- The public investment needed to secure three factories would depend on the levels of private financing available. Based on European estimates and modelled costs, Labour estimates this would require no more than £1.5 billion of public investment over the rest of this Parliament. This is £500 million per factory- the same amount that Government offered for 1 Gigafactory. Critically, this would be a commercial investment that will therefore yield future returns to the public purse.
Interest free loans
- Labour is calling on the Government to be ambitious about EV ownership. 108,205 EVs were sold in 2020 - a 180% year-on-year rise.
- Lower-income families are often priced out of EV ownership, with the average cost of a “non-luxury” EV far outstripping equivalent petrol and diesel cars.
- EVs are cheaper to run and maintain than their petrol and diesel counterparts.
- To further stimulate demand for EV purchase, Labour is calling on the Government to provide interest-free loans to consumers for the purchase of new and used EVs.
- Loans should be targeted at those on low to middle incomes.
- The cost to government of interest free loans would depend on uptake. The cost to government for every 100,000 new electric vehicles paid for via loans is estimated at £156 million. Labour believes the Government should be willing to fund a maximum of 1 million purchases over the next two years to give manufacturers confidence. The amount of loans is contingent on demand.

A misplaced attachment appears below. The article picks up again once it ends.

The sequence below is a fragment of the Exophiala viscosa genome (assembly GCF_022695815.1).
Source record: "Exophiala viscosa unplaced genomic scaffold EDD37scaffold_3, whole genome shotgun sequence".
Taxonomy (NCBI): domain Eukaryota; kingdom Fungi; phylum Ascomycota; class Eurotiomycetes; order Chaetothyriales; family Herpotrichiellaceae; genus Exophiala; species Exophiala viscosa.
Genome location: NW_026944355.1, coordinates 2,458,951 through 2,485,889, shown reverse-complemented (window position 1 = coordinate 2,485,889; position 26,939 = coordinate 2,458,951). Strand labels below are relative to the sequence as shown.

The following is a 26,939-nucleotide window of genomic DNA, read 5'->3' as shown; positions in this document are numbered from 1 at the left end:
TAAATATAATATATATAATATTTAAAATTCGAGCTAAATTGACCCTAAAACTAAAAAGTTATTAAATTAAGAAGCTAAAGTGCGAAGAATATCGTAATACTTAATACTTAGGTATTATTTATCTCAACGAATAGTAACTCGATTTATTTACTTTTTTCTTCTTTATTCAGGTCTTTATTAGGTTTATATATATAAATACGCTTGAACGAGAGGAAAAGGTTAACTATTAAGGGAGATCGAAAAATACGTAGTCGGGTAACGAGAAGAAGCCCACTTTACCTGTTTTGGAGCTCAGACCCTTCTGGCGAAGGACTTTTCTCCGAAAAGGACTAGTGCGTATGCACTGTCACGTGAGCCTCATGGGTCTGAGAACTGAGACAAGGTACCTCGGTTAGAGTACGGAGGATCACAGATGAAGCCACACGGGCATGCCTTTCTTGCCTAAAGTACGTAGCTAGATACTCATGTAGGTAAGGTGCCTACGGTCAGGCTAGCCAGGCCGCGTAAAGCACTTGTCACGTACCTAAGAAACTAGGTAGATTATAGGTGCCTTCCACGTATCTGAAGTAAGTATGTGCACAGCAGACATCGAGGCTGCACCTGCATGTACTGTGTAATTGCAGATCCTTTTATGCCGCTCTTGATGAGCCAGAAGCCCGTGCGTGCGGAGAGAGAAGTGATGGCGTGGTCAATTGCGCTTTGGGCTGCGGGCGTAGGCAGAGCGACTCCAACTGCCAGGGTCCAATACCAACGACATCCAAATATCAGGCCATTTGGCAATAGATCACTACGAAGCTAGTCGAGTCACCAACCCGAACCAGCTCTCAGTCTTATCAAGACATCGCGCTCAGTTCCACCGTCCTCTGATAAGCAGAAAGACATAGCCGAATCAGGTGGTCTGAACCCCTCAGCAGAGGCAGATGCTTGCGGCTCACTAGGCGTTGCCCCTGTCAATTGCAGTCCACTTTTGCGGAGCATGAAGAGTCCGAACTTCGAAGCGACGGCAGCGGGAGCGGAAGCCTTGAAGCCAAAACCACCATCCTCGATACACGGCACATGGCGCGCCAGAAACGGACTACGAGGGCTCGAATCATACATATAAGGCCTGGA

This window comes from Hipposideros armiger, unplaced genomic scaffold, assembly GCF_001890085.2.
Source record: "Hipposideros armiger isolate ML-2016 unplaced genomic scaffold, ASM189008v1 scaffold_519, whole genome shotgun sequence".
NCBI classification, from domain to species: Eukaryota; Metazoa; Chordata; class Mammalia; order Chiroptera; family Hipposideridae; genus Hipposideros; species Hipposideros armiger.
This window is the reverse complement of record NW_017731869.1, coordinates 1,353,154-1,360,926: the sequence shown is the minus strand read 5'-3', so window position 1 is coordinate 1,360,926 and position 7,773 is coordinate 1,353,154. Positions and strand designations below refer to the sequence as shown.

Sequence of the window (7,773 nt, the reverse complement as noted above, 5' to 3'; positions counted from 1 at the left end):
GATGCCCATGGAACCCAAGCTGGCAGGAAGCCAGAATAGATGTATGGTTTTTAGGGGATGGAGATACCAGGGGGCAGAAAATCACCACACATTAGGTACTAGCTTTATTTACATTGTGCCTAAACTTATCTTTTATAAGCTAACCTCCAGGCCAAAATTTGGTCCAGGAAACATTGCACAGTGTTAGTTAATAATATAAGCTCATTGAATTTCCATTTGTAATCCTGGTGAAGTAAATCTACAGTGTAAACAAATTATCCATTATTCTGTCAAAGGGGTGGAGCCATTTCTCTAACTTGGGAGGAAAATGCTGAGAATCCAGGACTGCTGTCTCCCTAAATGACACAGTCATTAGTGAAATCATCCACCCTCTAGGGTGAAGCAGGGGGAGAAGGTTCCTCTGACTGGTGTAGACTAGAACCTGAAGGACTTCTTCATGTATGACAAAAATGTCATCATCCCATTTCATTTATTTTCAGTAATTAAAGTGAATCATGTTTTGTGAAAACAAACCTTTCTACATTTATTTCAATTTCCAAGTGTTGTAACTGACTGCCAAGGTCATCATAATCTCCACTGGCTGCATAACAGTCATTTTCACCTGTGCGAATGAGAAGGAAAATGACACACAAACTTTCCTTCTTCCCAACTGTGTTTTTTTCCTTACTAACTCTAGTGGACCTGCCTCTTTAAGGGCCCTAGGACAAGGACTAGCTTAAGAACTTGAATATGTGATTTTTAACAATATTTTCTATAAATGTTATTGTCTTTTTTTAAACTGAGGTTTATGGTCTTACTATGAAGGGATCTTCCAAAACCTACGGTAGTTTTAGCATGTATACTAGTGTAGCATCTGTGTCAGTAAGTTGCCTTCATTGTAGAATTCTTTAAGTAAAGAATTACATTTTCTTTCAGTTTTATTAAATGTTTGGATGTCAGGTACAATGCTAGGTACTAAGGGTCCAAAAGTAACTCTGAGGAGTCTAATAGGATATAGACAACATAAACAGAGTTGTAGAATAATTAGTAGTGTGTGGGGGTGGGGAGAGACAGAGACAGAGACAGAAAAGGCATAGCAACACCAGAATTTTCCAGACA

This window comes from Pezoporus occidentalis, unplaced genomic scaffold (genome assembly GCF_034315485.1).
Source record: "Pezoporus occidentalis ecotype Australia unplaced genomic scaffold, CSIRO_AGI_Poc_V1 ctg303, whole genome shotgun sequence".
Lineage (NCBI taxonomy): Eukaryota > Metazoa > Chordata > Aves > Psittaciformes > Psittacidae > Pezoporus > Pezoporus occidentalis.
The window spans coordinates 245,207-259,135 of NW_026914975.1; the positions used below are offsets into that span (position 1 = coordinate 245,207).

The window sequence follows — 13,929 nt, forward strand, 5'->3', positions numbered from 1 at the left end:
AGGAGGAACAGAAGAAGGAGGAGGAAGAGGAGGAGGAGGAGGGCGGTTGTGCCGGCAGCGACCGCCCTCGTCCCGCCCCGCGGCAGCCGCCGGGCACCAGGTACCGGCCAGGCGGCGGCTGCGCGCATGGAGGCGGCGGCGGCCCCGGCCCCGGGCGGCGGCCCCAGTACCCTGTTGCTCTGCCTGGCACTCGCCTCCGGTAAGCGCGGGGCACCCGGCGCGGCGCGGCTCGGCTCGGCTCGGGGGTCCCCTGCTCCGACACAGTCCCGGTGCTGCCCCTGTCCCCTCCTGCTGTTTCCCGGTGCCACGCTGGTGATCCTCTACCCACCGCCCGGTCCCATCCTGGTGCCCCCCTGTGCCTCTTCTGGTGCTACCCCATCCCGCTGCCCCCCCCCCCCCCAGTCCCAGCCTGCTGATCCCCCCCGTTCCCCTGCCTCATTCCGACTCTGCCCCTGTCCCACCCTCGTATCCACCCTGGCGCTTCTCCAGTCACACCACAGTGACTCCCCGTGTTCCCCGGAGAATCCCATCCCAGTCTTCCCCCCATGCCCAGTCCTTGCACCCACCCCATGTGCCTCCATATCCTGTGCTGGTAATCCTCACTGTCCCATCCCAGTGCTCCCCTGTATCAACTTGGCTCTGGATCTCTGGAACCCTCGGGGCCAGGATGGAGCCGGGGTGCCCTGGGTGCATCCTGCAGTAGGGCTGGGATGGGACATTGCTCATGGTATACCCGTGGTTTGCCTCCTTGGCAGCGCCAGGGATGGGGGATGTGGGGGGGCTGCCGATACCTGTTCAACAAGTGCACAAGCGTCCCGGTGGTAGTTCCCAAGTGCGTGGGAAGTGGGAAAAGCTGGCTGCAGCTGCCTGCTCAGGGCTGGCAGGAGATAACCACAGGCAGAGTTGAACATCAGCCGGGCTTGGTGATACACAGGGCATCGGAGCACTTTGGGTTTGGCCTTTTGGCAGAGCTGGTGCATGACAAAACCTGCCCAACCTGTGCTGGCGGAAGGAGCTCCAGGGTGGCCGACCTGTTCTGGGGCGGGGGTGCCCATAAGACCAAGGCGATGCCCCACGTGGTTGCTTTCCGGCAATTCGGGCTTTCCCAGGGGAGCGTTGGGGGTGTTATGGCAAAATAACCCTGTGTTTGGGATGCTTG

- Labour is calling on the Government to adapt Mayor of London Sadiq Khan’s successful vehicle scrappage scheme on a trial basis aimed at facilitating the electric vehicle revolution.
- The existing scheme, announced in 2019, allows qualifying vehicle owners to claim up to £2,000 for scrapping older and polluting vehicles.
- The scrappage scheme would initially be available for one year and will aim the oldest, most polluting cars to be scrapped. Getting dirty vehicles off the road is essential to reducing pollution, and forms part of Labour’s broader demand for a new national Clean Air Act.
- The London scheme is costed at £25 million. There are currently more than 2.6 million cars registered in London, compared to 24.5 million in England outside of London.
- If the same cost assumptions are made as with the London scheme, and funding is provided to Local and Combined Authorities on a basis proportionate to the number of car registrations, then the cost of the policy would be £235 million.
- The latest figures from the DfT show the uneven regional distribution of charging points.
- The top concerns preventing people from purchasing EVs today are ‘driving range anxiety’ (26%) and ‘lack of charging infrastructure’ (22%).
- Labour is calling on the Government to give the UK Infrastructure Bank (UKIB) a specific remit to invest in charging infrastructure projects that would otherwise struggle to attract funding, deprived regions and areas with low local authority take-up.
- In other countries, public funding is being used effectively to de-risk and crowd-in public investment in charging infrastructure; for example the European Investment Bank has made a significant number of investments across Europe in EV infrastructure, France, Germany, Spain and Italy.
Green economic recovery
- Labour has already called for a £30bn Green Economic Recovery that should be spent as part of a one-off economic stimulus package, which should be used to fund this.